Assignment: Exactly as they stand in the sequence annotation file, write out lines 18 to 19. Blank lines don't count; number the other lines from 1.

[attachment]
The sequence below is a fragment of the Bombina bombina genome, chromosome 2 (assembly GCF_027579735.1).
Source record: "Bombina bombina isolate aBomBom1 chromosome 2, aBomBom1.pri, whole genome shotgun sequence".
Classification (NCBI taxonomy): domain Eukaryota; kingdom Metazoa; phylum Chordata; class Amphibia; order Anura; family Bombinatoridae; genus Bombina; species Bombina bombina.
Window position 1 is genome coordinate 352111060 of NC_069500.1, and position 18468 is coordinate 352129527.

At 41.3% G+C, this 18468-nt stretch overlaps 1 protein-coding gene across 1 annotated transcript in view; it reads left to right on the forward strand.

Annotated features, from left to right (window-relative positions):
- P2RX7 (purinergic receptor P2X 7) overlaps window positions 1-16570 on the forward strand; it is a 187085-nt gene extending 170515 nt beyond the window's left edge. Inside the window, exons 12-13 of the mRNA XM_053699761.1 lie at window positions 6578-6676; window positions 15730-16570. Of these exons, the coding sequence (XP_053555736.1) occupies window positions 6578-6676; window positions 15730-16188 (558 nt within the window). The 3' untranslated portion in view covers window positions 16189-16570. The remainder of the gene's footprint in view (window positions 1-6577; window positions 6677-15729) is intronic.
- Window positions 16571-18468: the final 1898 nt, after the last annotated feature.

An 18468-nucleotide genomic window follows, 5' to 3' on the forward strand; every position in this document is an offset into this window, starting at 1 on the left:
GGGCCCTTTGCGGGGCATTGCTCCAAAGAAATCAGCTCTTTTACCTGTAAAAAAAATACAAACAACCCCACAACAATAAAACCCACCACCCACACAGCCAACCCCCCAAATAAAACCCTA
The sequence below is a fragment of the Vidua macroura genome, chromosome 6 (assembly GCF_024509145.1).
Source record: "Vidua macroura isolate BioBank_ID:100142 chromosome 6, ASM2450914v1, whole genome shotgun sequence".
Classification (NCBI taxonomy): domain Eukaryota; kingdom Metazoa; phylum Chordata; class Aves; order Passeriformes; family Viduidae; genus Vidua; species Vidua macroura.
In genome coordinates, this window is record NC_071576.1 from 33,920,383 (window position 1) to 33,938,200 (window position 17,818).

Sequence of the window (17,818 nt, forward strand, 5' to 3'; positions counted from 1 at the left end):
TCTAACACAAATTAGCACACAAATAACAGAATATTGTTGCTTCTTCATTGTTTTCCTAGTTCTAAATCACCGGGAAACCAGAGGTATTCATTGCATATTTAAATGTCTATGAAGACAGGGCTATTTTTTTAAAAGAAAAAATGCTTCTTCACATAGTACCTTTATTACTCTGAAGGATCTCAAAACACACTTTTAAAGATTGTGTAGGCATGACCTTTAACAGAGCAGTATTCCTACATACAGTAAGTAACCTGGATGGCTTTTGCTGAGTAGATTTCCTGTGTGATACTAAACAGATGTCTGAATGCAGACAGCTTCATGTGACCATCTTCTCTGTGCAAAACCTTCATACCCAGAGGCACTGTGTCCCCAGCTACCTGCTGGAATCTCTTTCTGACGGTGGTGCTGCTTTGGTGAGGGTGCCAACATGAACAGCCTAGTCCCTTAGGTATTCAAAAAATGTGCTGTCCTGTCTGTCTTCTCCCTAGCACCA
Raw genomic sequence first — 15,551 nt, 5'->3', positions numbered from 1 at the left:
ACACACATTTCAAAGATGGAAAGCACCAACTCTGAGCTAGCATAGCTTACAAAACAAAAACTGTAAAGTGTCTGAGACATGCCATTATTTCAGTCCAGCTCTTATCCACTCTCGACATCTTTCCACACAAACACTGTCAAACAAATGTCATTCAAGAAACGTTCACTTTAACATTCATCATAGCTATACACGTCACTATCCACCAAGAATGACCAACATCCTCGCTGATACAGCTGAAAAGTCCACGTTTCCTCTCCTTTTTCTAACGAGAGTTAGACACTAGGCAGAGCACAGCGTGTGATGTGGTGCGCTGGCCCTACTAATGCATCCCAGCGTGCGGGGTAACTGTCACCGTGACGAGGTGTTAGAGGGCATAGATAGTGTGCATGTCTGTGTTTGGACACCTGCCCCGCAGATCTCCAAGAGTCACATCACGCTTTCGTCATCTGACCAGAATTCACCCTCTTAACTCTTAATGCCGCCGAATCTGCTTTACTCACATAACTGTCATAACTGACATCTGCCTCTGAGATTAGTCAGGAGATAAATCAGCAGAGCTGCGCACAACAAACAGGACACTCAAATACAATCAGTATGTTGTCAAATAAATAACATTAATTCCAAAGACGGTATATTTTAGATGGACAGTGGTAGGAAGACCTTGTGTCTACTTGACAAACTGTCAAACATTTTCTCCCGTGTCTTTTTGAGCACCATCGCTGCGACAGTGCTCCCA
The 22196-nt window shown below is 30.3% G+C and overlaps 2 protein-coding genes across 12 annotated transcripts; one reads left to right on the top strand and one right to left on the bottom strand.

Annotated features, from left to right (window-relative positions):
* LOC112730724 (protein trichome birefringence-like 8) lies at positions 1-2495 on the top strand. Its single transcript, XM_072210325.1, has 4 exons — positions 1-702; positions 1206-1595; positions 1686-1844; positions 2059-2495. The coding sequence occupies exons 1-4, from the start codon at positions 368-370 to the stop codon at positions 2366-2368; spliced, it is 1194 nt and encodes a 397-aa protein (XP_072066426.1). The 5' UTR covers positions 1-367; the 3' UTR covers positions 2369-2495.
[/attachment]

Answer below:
ACACACATTTCAAAGATGGAAAGCACCAACTCTGAGCTAGCATAGCTTACAAAACAAAAACTGTAAAGTGTCTGAGACATGCCATTATTTCAGTCCAGCTCTTATCCACTCTCGACATCTTTCCACACAAACACTGTCAAACAAATGTCATTCAAGAAACGTTCACTTTAACATTCATCATAGCTATACACGTCACTATCCACCAAGAATGACCAACATCCTCGCTGATACAGCTGAAAAGTCCACGTTTCCTCTCCTTTTTCTAACGAGAGTTAGACACTAGGCAGAGCACAGCGTGTGATGTGGTGCGCTGGCCCTACTAATGCATCCCAGCGTGCGGGGTAACTGTCACCGTGACGAGGTGTTAGAGGGCATAGATAGTGTGCATGTCTGTGTTTGGACACCTGCCCCGCAGATCTCCAAGAGTCACATCACGCTTTCGTCATCTGACCAGAATTCACCCTCTTAACTCTTAATGCCGCCGAATCTGCTTTACTCACATAACTGTCATAACTGACATCTGCCTCTGAGATTAGTCAGGAGATAAATCAGCAGAGCTGCGCACAACAAACAGGACACTCAAATACAATCAGTATGTTGTCAAATAAATAACATTAATTCCAAAGACGGTATATTTTAGATGGACAGTGGTAGGAAGACCTTGTGTCTACTTGACAAACTGTCAAACATTTTCTCCCGTGTCTTTTTGAGCACCATCGCTGCGACAGTGCTCCCA
The 22196-nt window shown below is 30.3% G+C and overlaps 2 protein-coding genes across 12 annotated transcripts; one reads left to right on the top strand and one right to left on the bottom strand.